Sandvik BEV Credit: Sandvik
Global engineering group Sandvik has signed a memorandum of understanding (MOU) with Northern College, a post-secondary apprenticeship and industry training provider, to work collaboratively to develop a Northern College Battery Electric Vehicle (BEV) Technician program. The two parties will also aim to enhance existing battery technician training modules to educate service technicians and support the growing requirement for specialized BEV technicians in the mining industry. Sandvik has partnered with Northern College to offer this training program for service technicians to prepare them for employment in this field.
Battery-electric vehicles are increasing in popularity in the Canadian mining industry due to the improvements they offer in operating environments, maintenance costs, efficiency and productivity. Specialized BEV technicians are required to support the growing fleet of battery-electric vehicles in Canada.
“It’s important to be aware of the fact that the technology powering battery-electric vehicles is considerably different than that of diesel machines,” Audrey Penner, President and CEO of Northern College, said in a release. “Servicing and maintaining these fleets requires a different skillset than what is required for a diesel-powered fleet because BEVs have fewer mechanical components and more electrical components. For that reason, the Canadian mining industry requires a new generation of service technicians who are trained in servicing electrically powered machinery and Northern College is responding to that call for talent and training,” Penner added.
Northern College and the Haileybury School of Mines will develop a program with Sandvik and their partners to educate participants in BEV technology. Sandvik will serve as a subject matter expert on the topic of BEVs in a mining application to ensure that program graduates are educated in areas that are relevant for the mining industry.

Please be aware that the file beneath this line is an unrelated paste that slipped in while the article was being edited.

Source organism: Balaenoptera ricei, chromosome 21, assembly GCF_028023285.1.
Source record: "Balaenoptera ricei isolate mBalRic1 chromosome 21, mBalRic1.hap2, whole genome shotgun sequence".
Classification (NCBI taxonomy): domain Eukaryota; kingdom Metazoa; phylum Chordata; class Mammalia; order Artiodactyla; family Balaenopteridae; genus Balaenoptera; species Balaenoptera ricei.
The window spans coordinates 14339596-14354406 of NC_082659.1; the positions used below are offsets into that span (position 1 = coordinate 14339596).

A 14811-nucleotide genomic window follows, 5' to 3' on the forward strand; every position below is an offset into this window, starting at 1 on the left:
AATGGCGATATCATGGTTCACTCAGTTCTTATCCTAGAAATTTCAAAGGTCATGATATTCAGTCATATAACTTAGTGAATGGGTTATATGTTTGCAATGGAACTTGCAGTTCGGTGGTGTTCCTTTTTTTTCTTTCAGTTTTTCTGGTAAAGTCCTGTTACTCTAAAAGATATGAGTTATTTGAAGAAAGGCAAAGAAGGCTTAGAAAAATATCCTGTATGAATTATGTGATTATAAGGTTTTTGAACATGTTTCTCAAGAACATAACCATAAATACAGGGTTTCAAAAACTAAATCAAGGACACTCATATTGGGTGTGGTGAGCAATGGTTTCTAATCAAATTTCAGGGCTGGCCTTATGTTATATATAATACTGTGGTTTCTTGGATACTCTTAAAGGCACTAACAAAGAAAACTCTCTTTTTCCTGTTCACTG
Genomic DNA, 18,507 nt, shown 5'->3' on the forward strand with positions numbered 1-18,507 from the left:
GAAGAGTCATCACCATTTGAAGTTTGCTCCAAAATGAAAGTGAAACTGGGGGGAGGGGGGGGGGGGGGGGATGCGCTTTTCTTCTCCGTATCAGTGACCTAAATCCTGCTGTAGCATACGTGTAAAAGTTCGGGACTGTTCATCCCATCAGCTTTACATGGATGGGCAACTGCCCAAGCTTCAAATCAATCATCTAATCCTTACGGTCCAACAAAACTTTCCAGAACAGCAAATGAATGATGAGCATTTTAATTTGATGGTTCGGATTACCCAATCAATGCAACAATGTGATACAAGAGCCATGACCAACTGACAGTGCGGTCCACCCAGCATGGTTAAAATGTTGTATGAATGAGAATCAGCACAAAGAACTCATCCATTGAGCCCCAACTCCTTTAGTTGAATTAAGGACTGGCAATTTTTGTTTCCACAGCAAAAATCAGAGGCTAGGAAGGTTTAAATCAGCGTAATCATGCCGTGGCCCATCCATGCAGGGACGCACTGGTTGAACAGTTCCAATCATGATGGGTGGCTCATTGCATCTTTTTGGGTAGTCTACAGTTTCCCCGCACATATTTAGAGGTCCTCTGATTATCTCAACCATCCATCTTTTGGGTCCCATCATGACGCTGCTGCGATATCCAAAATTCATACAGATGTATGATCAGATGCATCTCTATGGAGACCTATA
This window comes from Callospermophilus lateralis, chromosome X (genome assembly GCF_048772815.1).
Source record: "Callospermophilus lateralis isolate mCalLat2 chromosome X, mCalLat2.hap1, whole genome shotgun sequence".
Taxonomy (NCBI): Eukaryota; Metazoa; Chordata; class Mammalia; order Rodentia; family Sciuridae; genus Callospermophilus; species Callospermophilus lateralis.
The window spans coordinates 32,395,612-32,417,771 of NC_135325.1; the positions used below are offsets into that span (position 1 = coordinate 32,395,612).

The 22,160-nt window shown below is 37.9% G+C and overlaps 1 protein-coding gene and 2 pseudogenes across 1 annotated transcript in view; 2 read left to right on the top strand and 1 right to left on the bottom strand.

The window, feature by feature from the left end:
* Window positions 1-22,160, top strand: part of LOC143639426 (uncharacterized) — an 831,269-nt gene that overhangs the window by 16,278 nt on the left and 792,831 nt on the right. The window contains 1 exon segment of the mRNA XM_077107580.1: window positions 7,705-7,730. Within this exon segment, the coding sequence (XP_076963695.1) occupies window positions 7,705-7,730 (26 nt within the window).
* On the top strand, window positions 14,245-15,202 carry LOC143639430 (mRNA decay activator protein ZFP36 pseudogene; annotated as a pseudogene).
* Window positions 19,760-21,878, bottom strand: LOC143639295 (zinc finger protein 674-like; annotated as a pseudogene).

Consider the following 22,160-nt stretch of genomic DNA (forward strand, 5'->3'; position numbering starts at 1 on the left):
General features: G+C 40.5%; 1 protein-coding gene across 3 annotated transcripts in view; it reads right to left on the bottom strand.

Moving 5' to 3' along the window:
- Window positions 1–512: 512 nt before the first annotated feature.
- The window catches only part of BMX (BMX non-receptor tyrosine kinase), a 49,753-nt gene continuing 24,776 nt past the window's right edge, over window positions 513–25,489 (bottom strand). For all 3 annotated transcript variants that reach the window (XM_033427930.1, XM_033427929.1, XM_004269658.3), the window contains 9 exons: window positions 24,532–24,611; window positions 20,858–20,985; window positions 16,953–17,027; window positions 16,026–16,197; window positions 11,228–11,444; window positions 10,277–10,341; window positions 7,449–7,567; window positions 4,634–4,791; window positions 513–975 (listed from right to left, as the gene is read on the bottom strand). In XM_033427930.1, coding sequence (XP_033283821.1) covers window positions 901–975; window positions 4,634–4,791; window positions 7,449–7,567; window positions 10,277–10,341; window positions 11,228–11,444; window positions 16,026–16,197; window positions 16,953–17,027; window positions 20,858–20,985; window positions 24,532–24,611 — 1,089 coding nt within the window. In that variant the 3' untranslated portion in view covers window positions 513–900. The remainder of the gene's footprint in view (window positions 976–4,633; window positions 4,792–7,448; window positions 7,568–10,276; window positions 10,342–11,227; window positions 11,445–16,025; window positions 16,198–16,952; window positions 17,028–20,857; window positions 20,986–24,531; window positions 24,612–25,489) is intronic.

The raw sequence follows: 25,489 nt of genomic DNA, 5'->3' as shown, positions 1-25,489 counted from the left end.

“This program is really a win-win for a cleaner industry while also supporting resource development in the communities close to the mines using BEV technology,” added Peter Corcoran, VP Canada with Sandvik Mining and Rock Technology.
“We are investing in educating this next generation of service specialists because we forecast an increase in demand for technicians in the BEV field as more operations transition to low-emissions equipment. We also want to invest in the local talent pool as the benefits of hiring locally and developing sustainable capacity in the community cannot be understated,” Corcoran said. “This partnership addresses both of those areas.”
One industry proponent of BEVs in mining is Kirkland Lake Gold.
“Using BEV(s) at our Macassa Mine benefits us in a number of ways, including significantly lowering greenhouse gas emissions, improving working conditions and reducing capital requirements for ventilation” added Evan Pelletier, Kirkland Lake Gold’s VP of mining.
Pelletier explained that Kirkland Lake Gold was among the first to bring electrification to the mining industry, and the company has seen significant improvements in BEV technology in a relatively short time. Based on Kirkland Lake’s experience, Pelletier believes that the participation of both Original Equipment Manufacturers (OEMs) and mining companies in the development of a technician training program will be an important contributor to the program’s success.
“Working with colleges will help Kirkland Lake Gold further develop our technicians in this field,” Pelletier explained. “The program will not only develop new technicians, it will help to establish BEV standards in the industry that will lead the way for future advancements.”
For more information, visit www.RockTechnology.Sandvik or www.NorthernC.On.Ca.